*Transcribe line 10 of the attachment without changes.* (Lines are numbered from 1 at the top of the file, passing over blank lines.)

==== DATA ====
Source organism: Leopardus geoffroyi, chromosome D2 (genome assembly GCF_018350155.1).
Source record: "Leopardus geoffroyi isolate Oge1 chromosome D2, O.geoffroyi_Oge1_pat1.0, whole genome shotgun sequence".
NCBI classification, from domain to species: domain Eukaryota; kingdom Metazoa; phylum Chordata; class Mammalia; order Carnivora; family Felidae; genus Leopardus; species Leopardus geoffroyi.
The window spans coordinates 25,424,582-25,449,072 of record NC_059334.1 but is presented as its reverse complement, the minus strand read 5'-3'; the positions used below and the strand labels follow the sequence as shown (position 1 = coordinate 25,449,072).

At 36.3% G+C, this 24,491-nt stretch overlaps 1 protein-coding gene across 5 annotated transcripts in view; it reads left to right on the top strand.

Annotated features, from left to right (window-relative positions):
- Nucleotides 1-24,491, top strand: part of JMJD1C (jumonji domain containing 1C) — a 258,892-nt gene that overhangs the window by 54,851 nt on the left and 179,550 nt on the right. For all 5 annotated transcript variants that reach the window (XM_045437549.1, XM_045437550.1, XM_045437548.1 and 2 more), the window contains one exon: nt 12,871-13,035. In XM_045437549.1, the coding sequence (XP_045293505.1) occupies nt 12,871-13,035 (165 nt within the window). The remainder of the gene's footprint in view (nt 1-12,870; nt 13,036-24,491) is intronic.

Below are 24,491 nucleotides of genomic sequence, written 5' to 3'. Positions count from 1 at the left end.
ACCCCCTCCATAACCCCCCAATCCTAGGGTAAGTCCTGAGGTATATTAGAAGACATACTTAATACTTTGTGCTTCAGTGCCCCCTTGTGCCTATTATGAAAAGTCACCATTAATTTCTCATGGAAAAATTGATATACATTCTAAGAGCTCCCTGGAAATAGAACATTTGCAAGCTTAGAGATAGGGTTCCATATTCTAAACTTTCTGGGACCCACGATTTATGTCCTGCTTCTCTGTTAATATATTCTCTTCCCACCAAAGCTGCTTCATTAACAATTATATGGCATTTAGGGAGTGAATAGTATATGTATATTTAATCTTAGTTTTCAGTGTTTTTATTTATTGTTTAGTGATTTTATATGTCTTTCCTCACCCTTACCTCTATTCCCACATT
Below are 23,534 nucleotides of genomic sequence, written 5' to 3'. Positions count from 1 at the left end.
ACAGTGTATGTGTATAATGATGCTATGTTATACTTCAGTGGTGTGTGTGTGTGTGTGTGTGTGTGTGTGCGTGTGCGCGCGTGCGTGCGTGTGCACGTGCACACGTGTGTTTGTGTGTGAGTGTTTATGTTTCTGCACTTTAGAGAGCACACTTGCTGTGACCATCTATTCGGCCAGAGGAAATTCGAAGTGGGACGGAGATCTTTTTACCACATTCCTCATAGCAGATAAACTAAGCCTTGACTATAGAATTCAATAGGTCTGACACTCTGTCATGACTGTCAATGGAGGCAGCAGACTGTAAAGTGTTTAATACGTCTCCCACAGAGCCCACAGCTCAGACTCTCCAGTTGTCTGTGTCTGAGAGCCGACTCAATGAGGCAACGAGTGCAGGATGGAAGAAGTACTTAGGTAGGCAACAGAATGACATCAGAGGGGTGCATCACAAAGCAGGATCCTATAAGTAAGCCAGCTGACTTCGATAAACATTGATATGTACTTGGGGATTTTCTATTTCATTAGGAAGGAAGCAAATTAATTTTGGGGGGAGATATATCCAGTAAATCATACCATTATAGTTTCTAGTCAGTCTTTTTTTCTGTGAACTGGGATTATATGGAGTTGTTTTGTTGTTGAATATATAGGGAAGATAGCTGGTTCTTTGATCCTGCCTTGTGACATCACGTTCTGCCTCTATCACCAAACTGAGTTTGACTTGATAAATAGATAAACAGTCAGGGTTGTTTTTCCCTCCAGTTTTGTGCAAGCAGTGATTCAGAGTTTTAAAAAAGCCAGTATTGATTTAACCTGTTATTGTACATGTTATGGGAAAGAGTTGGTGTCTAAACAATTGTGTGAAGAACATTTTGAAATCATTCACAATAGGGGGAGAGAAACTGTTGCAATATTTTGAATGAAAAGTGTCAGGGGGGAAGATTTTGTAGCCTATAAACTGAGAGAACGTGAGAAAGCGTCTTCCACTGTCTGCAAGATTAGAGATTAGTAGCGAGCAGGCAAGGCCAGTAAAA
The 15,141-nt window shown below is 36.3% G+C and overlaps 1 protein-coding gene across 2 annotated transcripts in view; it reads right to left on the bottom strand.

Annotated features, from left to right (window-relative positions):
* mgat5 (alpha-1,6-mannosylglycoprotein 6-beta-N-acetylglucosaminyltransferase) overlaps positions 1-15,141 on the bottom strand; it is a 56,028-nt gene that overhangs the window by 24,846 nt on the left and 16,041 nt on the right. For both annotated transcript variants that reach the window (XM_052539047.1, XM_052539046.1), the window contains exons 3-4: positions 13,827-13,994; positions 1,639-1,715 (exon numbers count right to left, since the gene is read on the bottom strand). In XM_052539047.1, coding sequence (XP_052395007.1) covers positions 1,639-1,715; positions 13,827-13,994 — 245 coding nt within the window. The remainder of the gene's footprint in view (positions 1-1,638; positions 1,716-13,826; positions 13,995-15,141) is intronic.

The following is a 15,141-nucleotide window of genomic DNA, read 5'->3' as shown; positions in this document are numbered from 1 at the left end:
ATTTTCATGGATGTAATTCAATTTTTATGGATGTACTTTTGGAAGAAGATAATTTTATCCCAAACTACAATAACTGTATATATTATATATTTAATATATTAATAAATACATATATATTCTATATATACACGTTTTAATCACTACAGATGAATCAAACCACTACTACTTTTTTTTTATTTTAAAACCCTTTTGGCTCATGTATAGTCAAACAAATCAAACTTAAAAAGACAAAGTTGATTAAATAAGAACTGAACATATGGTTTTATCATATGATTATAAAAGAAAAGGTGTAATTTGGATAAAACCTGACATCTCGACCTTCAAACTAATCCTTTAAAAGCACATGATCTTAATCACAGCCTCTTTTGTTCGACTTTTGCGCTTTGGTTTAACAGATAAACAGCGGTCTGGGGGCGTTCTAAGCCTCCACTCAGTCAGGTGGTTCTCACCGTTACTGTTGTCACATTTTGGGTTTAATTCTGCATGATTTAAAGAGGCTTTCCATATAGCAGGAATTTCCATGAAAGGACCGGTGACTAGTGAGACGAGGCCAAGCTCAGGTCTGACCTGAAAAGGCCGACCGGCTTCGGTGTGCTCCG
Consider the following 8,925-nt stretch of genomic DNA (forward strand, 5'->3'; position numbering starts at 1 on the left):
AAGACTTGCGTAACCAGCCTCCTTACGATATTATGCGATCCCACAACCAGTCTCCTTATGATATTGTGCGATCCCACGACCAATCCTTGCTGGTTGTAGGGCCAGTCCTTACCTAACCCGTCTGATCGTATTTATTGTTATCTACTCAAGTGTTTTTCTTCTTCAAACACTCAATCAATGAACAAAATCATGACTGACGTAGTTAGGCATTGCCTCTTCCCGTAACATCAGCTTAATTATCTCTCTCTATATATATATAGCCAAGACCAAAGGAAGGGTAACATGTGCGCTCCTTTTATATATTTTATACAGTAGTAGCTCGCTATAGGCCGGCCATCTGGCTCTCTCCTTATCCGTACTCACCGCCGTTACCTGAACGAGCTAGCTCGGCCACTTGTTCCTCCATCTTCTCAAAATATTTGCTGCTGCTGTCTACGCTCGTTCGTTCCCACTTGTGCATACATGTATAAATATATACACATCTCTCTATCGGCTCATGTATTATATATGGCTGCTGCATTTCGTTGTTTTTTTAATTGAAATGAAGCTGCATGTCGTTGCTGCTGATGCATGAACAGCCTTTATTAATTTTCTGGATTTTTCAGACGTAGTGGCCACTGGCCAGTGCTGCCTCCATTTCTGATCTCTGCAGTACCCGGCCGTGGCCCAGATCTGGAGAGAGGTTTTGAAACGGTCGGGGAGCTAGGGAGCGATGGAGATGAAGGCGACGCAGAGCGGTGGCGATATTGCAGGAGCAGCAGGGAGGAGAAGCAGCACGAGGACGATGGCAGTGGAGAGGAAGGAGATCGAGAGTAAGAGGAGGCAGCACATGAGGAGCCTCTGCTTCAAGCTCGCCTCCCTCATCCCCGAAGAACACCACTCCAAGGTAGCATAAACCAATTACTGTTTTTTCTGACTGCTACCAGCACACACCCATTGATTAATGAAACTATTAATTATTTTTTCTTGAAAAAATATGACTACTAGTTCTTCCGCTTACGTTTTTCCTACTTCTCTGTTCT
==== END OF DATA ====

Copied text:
Below are 23,534 nucleotides of genomic sequence, written 5' to 3'. Positions count from 1 at the left end.